Coats Group has agreed with its UK pension trustees to defer the payment of its remaining deficit recovery contributions (DRCs) for 2020.
Around $17m (£13m) of DRCs due between April and December inclusive have been put on hold as the thread manufacturer took action to "underpin liquidity and maintain comfortable levels of headroom" amid the Covid-19 crisis.
Deferring or reducing pension contributions were among numerous easements granted by The Pensions Regulator (TPR) to pension scheme sponsors to aid companies in faring the economic crisis provoked by the pandemic.
The company had already made $8m of DRC payments in the first quarter, and catch up for the deferred payments is expected to begin in mid-2021 and be spread over a period of 18 months. Around $5m of annual administrative expenses will continue to be paid.
Overall Coats had a net defined benefit (DB) obligation of $141m on an IAS 19 basis as of 30 June, lower than the $181m figure reported at 31 December.
For the Coats UK Pension Scheme, there was a $54m (£43m) IAS 19 deficit at 30 June, compared to $92m (£69m) at the end of 2019. The company said the reduction related to $27m net actuarial gains from a lower discount rate due to lower corporate bond yields, as well as $6m of employer contributions. The scheme is due to begin its next triennial valuation process on 31 March 2021.
Last year, Coats consolidated its three UK schemes into the Coats UK Pension Scheme following years of regulatory action relating to the company's future support for the scheme.
A £255m settlement was agreed with TPR for two of the schemes in response to the issuance of a financial support direction. A separate £74m agreement was made for a third scheme. The regulator had been concerned over the implications of a corporate restructuring - but the settlement also resulted in Coats becoming the statutory employer for the schemes.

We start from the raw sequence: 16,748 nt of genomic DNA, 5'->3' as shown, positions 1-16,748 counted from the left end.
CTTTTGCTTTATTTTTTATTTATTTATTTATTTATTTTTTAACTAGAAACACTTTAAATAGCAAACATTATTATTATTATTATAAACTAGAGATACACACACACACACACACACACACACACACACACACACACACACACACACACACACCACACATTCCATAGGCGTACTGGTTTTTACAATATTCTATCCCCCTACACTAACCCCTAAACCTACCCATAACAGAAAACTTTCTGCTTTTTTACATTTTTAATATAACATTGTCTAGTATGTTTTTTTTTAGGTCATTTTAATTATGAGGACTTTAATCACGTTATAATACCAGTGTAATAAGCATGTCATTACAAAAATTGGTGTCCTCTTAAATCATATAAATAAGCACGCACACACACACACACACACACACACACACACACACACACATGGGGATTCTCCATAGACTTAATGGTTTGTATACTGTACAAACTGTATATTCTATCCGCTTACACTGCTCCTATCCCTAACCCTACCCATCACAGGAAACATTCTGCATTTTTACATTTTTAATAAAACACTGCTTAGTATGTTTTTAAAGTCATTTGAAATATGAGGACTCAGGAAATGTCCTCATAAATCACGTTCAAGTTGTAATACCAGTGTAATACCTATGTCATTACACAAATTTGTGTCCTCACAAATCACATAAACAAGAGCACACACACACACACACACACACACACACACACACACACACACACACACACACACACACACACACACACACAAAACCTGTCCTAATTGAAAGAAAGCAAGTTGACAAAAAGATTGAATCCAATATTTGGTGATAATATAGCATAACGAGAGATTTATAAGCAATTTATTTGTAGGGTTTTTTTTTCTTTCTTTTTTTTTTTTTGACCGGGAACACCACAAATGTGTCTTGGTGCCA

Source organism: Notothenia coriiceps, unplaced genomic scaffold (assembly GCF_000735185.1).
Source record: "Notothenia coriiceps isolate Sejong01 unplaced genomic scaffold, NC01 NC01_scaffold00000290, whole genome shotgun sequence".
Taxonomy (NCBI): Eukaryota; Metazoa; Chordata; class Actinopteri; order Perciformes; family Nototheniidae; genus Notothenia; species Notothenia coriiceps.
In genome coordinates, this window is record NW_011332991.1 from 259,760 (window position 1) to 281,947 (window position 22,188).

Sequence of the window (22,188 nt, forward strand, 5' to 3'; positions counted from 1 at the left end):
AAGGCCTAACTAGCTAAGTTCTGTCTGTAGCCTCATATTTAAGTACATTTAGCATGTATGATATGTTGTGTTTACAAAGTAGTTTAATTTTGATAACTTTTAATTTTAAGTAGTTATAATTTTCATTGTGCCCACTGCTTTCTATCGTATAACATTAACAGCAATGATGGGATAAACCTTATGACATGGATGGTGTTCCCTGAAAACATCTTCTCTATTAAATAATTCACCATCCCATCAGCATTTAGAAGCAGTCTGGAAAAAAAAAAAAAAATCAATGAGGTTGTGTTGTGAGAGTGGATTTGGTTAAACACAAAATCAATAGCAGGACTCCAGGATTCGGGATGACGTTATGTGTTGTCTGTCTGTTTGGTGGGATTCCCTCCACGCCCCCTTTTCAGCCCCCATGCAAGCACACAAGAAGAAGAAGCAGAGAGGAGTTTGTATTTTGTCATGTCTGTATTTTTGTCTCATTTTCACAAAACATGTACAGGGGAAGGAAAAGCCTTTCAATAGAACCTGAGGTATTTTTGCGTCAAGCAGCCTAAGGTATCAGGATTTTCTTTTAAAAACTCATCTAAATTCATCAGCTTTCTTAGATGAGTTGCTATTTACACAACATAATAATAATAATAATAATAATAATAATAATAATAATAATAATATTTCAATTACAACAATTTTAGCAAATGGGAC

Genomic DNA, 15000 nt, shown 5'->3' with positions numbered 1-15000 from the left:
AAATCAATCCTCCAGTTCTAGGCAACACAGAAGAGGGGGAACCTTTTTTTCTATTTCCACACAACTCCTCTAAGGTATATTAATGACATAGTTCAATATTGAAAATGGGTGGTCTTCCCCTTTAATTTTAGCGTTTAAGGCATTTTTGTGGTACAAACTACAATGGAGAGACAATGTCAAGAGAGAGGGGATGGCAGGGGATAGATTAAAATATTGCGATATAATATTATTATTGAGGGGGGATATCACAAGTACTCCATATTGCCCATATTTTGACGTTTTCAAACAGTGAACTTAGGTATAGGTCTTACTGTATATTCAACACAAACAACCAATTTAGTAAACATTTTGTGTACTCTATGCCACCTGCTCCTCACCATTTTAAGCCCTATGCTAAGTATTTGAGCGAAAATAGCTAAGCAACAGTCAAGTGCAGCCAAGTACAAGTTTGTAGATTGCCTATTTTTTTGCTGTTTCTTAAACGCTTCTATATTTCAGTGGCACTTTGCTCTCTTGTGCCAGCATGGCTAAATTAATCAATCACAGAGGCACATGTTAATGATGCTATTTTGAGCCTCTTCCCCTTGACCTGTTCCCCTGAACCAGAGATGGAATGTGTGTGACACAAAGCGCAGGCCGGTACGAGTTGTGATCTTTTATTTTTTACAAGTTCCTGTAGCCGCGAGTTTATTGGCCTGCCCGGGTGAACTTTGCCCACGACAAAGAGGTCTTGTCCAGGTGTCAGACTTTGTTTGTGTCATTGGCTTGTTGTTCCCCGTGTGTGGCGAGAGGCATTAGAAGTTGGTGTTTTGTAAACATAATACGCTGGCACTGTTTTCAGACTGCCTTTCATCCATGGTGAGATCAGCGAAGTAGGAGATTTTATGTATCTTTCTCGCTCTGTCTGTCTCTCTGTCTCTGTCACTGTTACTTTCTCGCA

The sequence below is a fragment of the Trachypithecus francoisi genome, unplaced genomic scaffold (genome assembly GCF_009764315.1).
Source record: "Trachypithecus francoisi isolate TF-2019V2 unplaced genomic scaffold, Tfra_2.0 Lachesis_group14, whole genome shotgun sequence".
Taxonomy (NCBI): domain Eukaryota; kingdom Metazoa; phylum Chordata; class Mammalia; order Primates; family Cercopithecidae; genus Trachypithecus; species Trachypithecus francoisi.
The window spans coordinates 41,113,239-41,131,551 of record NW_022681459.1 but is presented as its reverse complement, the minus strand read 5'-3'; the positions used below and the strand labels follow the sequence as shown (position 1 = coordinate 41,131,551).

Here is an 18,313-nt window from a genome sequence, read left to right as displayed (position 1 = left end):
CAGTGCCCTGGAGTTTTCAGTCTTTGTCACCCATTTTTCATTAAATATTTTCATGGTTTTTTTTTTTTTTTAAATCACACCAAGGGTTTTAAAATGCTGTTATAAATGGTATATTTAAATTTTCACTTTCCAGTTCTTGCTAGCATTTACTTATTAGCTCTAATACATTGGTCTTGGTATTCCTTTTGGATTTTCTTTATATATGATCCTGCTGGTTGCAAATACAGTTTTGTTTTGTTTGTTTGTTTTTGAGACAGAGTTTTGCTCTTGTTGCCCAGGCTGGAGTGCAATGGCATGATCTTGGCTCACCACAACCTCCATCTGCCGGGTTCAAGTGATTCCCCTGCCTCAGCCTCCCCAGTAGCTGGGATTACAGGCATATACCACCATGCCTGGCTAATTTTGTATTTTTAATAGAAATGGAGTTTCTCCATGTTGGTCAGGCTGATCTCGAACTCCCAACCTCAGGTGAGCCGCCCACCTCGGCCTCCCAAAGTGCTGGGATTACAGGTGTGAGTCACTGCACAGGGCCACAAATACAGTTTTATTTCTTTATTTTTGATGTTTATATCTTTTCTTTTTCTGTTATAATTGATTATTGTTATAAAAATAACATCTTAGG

The true level of flexibility for defined benefit (DB) schemes that take the ‘bespoke’ option laid out in the proposed DB funding code needs further clarification, the industry has said.
Defined benefit (DB) transfer values continued to increase to yet another record high during July but the number of people opting to exit final salary schemes remains steady, according to XPS Transfer Watch.
Over a third of defined benefit (DB) schemes with valuations between September 2017 and September 2018 were in surplus, according to data from The Pensions Regulator (TPR).
Advice giant Quilter has set aside £24m to compensate British Steel workers advised to transfer out of their defined benefit (DB) pensions by Lighthouse, doubling its previous redress provisions.
Every month, several firms issue trackers of the aggregate defined benefit (DB) scheme funding position. See here for the July 2020 estimates on the various measures…